Complex Regional Pain Syndrome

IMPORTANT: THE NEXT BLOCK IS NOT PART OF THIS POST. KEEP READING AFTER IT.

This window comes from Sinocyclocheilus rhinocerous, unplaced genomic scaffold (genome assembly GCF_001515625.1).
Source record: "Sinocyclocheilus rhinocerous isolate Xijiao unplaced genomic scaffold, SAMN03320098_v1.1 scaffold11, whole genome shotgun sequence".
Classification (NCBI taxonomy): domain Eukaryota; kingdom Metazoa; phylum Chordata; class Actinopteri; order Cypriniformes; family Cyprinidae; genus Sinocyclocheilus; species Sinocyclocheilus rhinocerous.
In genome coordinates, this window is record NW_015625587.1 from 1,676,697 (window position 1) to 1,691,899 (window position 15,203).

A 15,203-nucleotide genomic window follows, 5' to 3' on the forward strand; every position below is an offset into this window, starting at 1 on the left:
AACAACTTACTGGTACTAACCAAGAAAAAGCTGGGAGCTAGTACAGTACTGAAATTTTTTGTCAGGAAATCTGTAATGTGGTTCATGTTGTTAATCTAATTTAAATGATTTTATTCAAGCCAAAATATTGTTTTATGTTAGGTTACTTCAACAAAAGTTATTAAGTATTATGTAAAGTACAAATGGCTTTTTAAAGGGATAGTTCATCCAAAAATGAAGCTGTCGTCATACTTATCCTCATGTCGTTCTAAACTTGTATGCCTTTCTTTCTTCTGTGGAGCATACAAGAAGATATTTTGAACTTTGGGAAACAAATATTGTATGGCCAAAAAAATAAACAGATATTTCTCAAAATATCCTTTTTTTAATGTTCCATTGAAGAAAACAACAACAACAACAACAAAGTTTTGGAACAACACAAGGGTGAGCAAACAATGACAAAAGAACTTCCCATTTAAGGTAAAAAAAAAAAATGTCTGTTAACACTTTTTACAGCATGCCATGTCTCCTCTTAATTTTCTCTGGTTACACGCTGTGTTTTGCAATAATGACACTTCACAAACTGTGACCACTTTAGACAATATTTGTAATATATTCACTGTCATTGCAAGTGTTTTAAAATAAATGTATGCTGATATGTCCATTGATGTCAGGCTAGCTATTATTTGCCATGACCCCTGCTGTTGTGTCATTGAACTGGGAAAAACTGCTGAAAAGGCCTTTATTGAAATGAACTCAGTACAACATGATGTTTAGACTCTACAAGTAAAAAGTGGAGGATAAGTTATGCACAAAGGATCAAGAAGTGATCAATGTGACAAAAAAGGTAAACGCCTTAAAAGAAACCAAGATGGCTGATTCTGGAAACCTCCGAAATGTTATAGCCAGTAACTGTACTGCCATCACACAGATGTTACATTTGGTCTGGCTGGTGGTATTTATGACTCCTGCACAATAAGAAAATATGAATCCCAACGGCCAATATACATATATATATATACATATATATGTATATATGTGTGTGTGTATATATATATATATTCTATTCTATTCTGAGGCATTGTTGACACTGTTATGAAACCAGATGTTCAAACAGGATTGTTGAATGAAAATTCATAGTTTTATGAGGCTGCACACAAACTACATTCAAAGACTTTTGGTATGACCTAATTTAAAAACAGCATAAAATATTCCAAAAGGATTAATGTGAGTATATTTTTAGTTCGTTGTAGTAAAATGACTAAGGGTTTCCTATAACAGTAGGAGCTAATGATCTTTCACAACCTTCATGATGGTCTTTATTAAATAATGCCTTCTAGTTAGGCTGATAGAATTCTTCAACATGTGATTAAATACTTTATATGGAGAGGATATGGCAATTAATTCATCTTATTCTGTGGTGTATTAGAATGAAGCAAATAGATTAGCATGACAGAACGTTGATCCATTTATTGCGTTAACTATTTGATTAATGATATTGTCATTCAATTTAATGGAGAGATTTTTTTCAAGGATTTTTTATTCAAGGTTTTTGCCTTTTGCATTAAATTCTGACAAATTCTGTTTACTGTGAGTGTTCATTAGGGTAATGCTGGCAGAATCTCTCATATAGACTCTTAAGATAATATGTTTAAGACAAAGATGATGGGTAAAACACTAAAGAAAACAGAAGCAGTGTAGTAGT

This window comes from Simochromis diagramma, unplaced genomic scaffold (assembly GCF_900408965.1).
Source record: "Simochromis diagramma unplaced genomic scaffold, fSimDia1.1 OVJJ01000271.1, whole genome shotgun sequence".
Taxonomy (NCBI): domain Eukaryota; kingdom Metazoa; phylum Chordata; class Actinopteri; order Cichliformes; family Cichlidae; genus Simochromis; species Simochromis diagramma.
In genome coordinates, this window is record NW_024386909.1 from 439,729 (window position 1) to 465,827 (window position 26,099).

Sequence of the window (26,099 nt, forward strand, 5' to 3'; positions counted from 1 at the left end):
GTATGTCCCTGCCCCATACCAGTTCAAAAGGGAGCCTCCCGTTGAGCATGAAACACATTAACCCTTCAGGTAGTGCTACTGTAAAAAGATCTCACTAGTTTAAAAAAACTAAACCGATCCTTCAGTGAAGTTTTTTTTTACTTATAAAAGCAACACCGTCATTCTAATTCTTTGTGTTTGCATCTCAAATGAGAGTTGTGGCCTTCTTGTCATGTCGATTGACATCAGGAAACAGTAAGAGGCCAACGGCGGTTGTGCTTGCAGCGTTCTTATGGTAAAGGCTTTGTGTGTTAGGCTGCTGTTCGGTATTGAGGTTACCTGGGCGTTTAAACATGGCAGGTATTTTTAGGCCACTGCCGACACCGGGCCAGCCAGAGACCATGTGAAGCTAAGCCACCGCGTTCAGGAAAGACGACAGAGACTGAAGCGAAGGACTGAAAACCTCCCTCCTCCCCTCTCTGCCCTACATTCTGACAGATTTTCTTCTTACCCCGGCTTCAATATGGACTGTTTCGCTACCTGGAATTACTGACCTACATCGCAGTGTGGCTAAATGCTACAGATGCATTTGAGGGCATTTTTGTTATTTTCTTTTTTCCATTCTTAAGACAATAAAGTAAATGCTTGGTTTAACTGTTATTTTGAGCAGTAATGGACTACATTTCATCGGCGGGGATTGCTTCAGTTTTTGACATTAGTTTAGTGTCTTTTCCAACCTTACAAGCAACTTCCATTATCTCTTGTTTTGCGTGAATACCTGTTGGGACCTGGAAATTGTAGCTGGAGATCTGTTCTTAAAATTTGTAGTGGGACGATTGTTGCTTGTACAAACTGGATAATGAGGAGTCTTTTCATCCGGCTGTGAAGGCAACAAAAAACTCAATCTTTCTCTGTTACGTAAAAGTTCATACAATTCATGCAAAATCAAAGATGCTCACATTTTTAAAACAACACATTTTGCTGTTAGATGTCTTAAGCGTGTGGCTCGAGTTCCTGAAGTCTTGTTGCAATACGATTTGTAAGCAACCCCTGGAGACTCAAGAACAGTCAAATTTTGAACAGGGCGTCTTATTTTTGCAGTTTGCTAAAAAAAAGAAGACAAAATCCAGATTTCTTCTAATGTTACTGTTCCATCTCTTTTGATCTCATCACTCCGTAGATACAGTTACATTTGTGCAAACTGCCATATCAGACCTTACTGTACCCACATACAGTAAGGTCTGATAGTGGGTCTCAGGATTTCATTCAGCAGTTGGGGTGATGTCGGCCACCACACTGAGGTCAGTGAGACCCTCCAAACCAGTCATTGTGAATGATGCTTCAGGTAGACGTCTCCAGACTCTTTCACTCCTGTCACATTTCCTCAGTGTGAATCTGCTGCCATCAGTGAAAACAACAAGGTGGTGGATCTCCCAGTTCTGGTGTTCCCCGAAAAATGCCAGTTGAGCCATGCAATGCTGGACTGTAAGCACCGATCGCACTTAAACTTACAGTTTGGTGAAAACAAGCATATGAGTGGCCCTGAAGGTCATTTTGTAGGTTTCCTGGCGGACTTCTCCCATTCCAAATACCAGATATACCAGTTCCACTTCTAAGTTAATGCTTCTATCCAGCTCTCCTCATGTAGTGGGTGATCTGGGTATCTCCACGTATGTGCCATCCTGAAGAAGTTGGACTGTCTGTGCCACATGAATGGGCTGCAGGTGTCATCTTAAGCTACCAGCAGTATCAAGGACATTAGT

Complex regional pain syndrome (CRPS) is a chronic pain condition most often affecting one of the limbs (arms, legs, hands, or feet). It usually occurs after an injury or trauma to that limb, and is believed to be caused by damage to the peripheral and central nervous systems. CRPS is characterized by prolonged or excessive pain and changes in skin color, temperature, and swelling in the affected area. These symptoms vary in severity and duration. Most cases are mild and individuals recover gradually with time. In more severe cases, individuals may not recover and may have long-term disability. The pain may feel like a burning, “pins and needles” sensation, or as if someone is squeezing the affected limb. The pain may spread to include the entire arm or leg, even though the precipitating injury might have been only to a finger or toe. Pain can sometimes even travel to the opposite extremity. There is often increased sensitivity in the affected area, such that even light touch or contact is painful. Other common features of CRPS include changes in skin texture, nail and hair growth patterns, abnormal sweating pattern, stiffness in affected joints, decreased ability to move the affected body part, fixed abnormal posture, and tremors in or jerking of the affected limb.